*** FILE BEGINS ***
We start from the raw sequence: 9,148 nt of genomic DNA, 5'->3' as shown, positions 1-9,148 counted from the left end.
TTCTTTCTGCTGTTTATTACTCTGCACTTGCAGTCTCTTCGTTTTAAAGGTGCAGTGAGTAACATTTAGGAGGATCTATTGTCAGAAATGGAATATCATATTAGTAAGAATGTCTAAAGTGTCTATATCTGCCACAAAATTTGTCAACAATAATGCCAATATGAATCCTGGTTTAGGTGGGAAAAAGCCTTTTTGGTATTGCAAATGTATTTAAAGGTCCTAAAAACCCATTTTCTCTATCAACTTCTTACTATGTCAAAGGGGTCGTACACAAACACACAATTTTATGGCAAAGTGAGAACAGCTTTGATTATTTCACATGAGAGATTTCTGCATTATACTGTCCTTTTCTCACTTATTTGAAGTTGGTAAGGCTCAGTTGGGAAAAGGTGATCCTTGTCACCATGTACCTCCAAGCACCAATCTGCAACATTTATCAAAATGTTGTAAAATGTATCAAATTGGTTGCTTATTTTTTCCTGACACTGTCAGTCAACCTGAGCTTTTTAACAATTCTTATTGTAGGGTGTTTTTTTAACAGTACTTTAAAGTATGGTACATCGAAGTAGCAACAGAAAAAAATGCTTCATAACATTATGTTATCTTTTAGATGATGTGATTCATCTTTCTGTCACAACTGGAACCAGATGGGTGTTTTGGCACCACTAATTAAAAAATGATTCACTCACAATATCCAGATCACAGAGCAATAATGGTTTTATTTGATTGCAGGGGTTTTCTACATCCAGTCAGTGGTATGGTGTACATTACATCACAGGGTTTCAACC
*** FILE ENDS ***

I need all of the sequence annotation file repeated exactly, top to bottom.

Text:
We start from the raw sequence: 9,148 nt of genomic DNA, 5'->3' as shown, positions 1-9,148 counted from the left end.
TTCTTTCTGCTGTTTATTACTCTGCACTTGCAGTCTCTTCGTTTTAAAGGTGCAGTGAGTAACATTTAGGAGGATCTATTGTCAGAAATGGAATATCATATTAGTAAGAATGTCTAAAGTGTCTATATCTGCCACAAAATTTGTCAACAATAATGCCAATATGAATCCTGGTTTAGGTGGGAAAAAGCCTTTTTGGTATTGCAAATGTATTTAAAGGTCCTAAAAACCCATTTTCTCTATCAACTTCTTACTATGTCAAAGGGGTCGTACACAAACACACAATTTTATGGCAAAGTGAGAACAGCTTTGATTATTTCACATGAGAGATTTCTGCATTATACTGTCCTTTTCTCACTTATTTGAAGTTGGTAAGGCTCAGTTGGGAAAAGGTGATCCTTGTCACCATGTACCTCCAAGCACCAATCTGCAACATTTATCAAAATGTTGTAAAATGTATCAAATTGGTTGCTTATTTTTTCCTGACACTGTCAGTCAACCTGAGCTTTTTAACAATTCTTATTGTAGGGTGTTTTTTTAACAGTACTTTAAAGTATGGTACATCGAAGTAGCAACAGAAAAAAATGCTTCATAACATTATGTTATCTTTTAGATGATGTGATTCATCTTTCTGTCACAACTGGAACCAGATGGGTGTTTTGGCACCACTAATTAAAAAATGATTCACTCACAATATCCAGATCACAGAGCAATAATGGTTTTATTTGATTGCAGGGGTTTTCTACATCCAGTCAGTGGTATGGTGTACATTACATCACAGGGTTTCAACC